More than 700 serotypes of E. coli have been identified. The different E. coli serotypes are distinguished by their “O” and “H” antigens on their bodies and flagella, respectively. The E. coli serotypes that are responsible for the numerous reports of contaminated foods and beverages are those that produce Shiga toxin (Stx), so called because the toxin is virtually identical to that produced by another bacteria known as Shigella dysenteria type 1 (that also causes bloody diarrhea and hemolytic uremic syndrome [HUS] in emerging countries like Bangladesh) (Griffin & Tauxe, 1991, p. 60, 73). The best known and most notorious Stx-producing E. coli is E. coli O157:H7. It is important to remember that most kinds of E. coli bacteria do not cause disease in humans, indeed, some are beneficial, and some cause infections other than gastrointestinal infections, such urinary tract infections. This section deals specifically with Stx-producing E. coli, including specifically E. coli O157:H7.
Shiga toxin is one of the most potent toxins known to man, so much so that the Centers for Disease Control and Prevention (CDC) lists it as a potential bioterrorist agent (CDC, n.d.). It seems likely that DNA from Shiga toxin-producing Shigella bacteria was transferred by a bacteriophage (a virus that infects bacteria) to otherwise harmless E. coli bacteria, thereby providing them with the genetic material to produce Shiga toxin.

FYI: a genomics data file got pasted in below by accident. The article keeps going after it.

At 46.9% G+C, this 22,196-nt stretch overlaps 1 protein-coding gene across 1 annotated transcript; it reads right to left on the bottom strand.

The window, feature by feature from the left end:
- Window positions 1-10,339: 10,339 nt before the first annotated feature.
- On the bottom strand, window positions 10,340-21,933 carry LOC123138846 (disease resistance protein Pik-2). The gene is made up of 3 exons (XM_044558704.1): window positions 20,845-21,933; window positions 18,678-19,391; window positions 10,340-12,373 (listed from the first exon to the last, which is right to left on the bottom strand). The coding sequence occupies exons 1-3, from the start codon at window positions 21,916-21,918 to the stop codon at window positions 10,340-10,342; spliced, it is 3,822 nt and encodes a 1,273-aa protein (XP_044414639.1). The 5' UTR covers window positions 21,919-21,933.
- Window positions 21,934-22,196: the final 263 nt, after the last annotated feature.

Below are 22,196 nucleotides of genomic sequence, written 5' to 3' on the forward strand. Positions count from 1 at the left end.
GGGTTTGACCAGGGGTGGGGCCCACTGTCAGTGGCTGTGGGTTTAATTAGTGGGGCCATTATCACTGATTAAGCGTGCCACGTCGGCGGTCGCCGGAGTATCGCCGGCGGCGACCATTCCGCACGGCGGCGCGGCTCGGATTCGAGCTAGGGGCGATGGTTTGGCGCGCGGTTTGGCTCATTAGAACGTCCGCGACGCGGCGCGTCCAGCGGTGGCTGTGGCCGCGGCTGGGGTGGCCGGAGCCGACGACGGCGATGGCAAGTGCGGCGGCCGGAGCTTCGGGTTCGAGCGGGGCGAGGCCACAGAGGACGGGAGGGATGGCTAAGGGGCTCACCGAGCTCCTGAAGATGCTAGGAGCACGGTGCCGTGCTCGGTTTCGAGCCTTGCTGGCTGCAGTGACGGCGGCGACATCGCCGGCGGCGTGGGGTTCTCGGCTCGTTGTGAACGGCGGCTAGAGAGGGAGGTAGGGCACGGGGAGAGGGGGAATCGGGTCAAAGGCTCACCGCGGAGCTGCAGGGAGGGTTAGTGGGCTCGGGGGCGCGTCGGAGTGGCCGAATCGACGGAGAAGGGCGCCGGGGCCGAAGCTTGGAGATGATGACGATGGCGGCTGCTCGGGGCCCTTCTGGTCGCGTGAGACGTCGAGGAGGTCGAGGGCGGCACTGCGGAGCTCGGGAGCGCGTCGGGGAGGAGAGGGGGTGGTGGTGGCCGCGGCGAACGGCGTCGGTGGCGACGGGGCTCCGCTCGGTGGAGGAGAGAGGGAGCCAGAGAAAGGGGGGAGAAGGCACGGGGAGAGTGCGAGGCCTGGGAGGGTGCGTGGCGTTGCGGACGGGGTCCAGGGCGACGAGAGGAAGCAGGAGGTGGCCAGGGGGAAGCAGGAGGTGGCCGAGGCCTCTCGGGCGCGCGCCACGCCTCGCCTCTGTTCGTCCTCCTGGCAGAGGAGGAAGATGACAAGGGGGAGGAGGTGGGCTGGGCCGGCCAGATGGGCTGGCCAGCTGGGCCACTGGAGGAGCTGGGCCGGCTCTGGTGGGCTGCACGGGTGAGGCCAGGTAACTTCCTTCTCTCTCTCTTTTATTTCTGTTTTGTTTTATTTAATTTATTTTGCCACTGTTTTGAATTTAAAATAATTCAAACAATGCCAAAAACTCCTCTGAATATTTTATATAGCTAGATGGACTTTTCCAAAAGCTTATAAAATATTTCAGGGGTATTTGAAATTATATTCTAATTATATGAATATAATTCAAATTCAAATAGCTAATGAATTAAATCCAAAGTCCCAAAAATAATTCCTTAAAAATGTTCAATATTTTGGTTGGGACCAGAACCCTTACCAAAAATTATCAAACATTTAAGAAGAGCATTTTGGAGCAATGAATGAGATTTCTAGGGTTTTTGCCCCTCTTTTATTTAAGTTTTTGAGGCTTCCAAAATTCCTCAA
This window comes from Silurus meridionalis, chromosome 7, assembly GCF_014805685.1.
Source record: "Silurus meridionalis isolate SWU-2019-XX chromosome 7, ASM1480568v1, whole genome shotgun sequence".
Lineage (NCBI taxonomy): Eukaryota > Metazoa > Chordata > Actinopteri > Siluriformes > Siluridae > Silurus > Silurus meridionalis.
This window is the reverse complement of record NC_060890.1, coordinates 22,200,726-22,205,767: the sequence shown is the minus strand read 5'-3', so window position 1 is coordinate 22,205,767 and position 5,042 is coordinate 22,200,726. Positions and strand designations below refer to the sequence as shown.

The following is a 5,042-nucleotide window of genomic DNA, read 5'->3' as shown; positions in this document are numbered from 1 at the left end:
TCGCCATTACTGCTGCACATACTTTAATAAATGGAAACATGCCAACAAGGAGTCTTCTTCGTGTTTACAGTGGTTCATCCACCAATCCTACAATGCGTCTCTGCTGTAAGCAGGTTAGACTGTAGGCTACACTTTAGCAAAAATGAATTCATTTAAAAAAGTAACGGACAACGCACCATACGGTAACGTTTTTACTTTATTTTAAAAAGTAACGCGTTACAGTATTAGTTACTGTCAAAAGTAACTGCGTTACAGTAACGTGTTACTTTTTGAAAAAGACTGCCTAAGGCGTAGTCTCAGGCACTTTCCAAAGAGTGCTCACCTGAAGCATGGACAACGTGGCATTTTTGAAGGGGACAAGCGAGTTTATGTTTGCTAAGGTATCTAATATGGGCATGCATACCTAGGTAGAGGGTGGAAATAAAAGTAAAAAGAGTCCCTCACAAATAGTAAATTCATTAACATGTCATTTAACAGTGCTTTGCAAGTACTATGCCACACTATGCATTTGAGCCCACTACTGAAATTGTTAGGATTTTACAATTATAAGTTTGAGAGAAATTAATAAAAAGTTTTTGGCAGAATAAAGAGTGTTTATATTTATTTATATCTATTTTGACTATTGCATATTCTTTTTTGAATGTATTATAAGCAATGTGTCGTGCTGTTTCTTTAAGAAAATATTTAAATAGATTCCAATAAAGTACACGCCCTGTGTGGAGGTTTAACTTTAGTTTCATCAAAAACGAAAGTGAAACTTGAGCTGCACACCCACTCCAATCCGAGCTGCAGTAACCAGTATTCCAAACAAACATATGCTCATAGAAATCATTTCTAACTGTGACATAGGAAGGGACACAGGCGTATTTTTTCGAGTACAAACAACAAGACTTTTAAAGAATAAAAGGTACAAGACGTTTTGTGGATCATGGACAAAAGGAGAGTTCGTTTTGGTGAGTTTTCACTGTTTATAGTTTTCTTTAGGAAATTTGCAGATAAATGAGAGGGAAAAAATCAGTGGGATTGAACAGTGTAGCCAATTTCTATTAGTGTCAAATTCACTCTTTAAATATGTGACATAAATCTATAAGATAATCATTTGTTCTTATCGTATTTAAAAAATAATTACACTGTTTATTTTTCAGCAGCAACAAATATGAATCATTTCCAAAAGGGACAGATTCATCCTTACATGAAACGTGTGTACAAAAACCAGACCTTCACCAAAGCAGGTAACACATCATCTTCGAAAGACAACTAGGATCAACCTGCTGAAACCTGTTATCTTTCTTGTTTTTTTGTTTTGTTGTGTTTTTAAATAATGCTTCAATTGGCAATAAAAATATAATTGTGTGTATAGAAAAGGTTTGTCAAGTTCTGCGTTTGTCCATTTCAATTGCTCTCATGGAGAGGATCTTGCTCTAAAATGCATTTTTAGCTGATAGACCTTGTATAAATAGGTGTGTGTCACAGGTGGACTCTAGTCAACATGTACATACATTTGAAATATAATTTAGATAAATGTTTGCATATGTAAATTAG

Although E. coli O157:H7 is responsible for the majority of human illnesses attributed to E. coli, there are additional Stx-producing E. coli (e.g., E. coli O121:H19) that can also cause hemorrhagic colitis and post-diarrheal hemolytic uremic syndrome (D+HUS). HUS is a syndrome that is defined by the trilogy of hemolytic anemia (destruction of red blood cells), thrombocytopenia (low platelet count), and acute kidney failure.
Stx-producing E. coli organisms have several characteristics that make them so dangerous. They are hardy organisms that can survive several weeks on surfaces such as counter tops, and up to a year in some materials like compost. They have a very low infectious dose meaning that only a relatively small number of bacteria, less than 50, are needed “to set-up housekeeping” in a victim’s intestinal tract and cause infection.
The Centers for Disease Control and Prevention (CDC) estimates that every year at least 2000 Americans are hospitalized, and about 60 die as a direct result of E. coli infections and its complications. A recent study estimated the annual cost of E. coli O157:H7 illnesses to be $405 million (in 2003 dollars) which included $370 million for premature deaths, $30 million for medical care, and $5 million for lost productivity (Frenzen, Drake, and Angulo, 2005).